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“She died a famous woman denying
her wounds came from the same source as her power”
~ Adrienne Rich
My daughter often comes into my bedroom early in the morning to sift through my clothes, deciding what she might want to borrow.
Sometimes she asks, and sometimes she usurps. Sometimes I ask her to take them off, sometimes I say sure, go ahead, and sometimes I look the other way, pretending not to notice she has on my new T-shirt or leggings or boots.
Sometimes she just wants to use my sink, because the hot water comes out quicker. She often asks me to braid her hair in the roughly 10 minutes we have left before rushing to school. I still need to choose an outfit, or I want to finish an assignment, but I look at her when she speaks. I watch her as she toys with her golden hair, a coy supplication that melts me.
I love this girl.
No matter how she looks at me, no matter what words she uses to ask, no matter what time it is, or what I have left to accomplish, I braid her hair.
I know this won’t last. I know the backwards-side-French-braid she requests is only a phase, and she will grow out of it. I know she will not always live with me, that she will not always steal my clothes, that one day she will have nicer things of her own. So I ask her what style she wants today; I pause my own routine and I braid her hair.
I haven’t once said no.
I have been told that love shouldn’t always be like this. Sometimes we are supposed to say no. But my love for her isn’t complicated. It isn’t fraught with compromise and worry for how she might take advantage of me or our bond. As her mother, I have provided structure and discipline throughout her childhood, and I have set high expectations, but my love for her isn’t fraught with fear for the future. She knows who she is and how to ask for what she wants, and she freely accepts attention and praise when they are offered to her.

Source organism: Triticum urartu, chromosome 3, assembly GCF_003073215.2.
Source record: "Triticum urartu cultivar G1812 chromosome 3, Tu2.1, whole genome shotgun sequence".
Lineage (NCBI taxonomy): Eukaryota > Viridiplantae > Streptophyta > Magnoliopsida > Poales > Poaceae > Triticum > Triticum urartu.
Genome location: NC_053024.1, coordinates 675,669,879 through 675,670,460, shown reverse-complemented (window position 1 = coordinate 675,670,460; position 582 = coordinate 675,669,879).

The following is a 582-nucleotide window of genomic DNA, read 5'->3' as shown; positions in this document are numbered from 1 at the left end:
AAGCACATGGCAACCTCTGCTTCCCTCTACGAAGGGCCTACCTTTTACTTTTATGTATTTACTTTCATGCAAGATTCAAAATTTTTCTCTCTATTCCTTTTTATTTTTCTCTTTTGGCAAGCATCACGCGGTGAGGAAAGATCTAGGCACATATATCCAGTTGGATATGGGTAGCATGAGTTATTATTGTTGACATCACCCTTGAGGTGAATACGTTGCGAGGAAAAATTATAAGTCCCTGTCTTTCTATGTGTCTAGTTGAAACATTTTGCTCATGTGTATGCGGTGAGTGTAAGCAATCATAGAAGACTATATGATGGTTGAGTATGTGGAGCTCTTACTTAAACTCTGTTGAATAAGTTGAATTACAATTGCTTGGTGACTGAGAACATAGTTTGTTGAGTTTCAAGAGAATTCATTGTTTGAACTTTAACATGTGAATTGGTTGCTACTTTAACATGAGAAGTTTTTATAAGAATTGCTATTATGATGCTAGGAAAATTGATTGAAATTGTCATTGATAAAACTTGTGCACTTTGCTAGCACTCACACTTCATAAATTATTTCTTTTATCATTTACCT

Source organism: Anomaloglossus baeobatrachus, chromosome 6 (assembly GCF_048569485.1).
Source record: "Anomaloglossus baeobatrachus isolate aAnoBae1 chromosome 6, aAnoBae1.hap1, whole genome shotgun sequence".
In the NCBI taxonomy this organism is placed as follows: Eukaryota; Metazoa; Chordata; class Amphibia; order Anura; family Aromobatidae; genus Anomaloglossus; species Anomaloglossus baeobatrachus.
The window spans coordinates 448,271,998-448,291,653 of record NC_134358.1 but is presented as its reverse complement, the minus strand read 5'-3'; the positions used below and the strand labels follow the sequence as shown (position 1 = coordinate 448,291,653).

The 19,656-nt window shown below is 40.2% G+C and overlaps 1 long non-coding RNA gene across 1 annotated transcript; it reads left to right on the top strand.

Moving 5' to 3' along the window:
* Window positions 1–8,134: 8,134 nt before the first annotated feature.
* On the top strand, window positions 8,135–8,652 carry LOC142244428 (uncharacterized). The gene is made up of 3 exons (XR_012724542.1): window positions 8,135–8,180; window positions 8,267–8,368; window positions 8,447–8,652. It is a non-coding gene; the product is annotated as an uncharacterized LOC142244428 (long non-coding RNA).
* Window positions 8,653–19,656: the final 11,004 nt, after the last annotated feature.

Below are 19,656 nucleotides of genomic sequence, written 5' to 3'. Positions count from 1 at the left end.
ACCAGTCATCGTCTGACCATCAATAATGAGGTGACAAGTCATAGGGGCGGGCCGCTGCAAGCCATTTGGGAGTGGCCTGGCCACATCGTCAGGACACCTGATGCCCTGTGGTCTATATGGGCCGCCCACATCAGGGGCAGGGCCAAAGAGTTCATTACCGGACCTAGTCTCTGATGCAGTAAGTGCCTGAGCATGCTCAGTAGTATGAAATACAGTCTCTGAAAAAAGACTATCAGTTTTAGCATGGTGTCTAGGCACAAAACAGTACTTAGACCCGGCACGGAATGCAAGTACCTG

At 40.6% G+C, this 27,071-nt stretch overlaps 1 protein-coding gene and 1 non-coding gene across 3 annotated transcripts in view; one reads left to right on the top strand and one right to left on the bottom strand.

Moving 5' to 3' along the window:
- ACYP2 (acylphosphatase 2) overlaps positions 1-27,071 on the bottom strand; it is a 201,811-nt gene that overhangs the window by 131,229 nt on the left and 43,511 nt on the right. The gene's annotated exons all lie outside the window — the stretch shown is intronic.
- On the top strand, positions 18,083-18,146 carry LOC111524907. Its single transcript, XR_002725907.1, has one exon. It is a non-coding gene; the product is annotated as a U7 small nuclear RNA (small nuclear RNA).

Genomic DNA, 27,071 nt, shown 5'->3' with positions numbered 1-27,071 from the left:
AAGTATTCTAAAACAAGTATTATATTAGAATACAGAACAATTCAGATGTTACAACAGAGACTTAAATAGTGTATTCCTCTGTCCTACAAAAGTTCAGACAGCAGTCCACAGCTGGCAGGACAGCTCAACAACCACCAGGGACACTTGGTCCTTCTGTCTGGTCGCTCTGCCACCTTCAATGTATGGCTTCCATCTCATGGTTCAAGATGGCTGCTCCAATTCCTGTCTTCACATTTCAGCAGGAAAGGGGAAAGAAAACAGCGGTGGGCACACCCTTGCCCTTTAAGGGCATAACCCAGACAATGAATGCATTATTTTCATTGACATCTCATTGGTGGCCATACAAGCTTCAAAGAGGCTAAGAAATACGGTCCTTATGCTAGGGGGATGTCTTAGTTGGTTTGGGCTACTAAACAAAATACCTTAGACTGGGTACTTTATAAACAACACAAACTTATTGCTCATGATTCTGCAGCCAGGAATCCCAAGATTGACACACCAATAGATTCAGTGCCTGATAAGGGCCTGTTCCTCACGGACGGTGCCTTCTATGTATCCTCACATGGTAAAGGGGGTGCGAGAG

I know eventually she will stop asking me to braid her hair, stop asking for my hot water and clothes and for sips of my morning coffee, but that won’t be the end of us.
I wish all love was as straightforward.
My friends say I don’t have high enough expectations. They say I shouldn’t be nice to people who aren’t nice to me, or that it’s not healthy to love people who aren’t in a position to love me back.
They are undoubtedly right.
I don’t give love in order to receive love. I love because it’s the air I want to breathe, the world I want to live in. Sometimes I love those who love me back. Sometimes I love those who hurt me. One love isn’t greater than the other. The practice of loving is the practice of loving. Love is its own reward, regardless of the outcome.
Breathe in, breathe out.
My mother liked to quote Tevye from “Fiddler on the Roof.” She would say, “If I try and bend that far, I’ll break.” She recited a list of things that would break her: piercing our ears, dyeing our hair, listening to pop music, kissing a boy before marriage. She taught me that love requires high standards, and that to give it away is a weakness—so she never gave it to me, in actions or in words.
She taught me not to need love, not to crave it, not to expect it. Not even when I behaved.
The first time I broke one of her rules, I apologized. I begged for her forgiveness. She turned her head from me, as if from Sodom. And she never looked back. I got degrees and gave her grandchildren. I earned money and bought her things I knew she needed. But she couldn’t look at me, couldn’t bend.
Breathe in, breathe out.
I refuse to use love as a negotiation tool. I don’t withhold love until I get what I want, or require people to earn it or to behave in ways I want them to. If I can’t love someone exactly as they are, where they are, I’m not offering the air I want to breathe.
Unlike my daughter, I struggle to accept love, but I will continue to offer it unabashedly and completely—and I no longer see this as a source of shame. What I used to hate in myself, I no longer work to change. Yes, I love those who hurt me. And yes, sometimes that gives them license to hurt me again. Does this sometimes cause me to suffer? Yes.
As the Buddha says, life is suffering. (Or as Westley says to Buttercup, “Life is pain, Highness. And anyone who says anything else is selling something.”) To deny suffering is to deny reality and to suffer more. Loving someone who doesn’t love you back is painful.
But not, I think, as painful as not loving.